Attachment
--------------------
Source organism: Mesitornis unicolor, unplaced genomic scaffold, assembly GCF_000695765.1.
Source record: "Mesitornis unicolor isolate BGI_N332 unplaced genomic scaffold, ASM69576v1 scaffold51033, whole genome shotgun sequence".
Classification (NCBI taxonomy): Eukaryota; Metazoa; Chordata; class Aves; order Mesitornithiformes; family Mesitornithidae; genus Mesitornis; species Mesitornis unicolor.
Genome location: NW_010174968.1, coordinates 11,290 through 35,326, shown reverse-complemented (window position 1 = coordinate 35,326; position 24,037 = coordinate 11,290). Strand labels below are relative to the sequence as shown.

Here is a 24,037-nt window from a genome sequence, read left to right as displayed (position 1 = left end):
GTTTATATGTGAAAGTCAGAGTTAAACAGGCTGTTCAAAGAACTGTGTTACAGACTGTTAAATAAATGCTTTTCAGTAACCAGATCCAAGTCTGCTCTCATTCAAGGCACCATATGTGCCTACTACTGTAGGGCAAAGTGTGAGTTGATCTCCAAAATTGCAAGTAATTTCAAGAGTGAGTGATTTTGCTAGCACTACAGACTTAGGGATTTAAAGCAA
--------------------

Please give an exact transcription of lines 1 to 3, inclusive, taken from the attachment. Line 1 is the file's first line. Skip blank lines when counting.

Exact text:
Source organism: Mesitornis unicolor, unplaced genomic scaffold, assembly GCF_000695765.1.
Source record: "Mesitornis unicolor isolate BGI_N332 unplaced genomic scaffold, ASM69576v1 scaffold51033, whole genome shotgun sequence".
Classification (NCBI taxonomy): Eukaryota; Metazoa; Chordata; class Aves; order Mesitornithiformes; family Mesitornithidae; genus Mesitornis; species Mesitornis unicolor.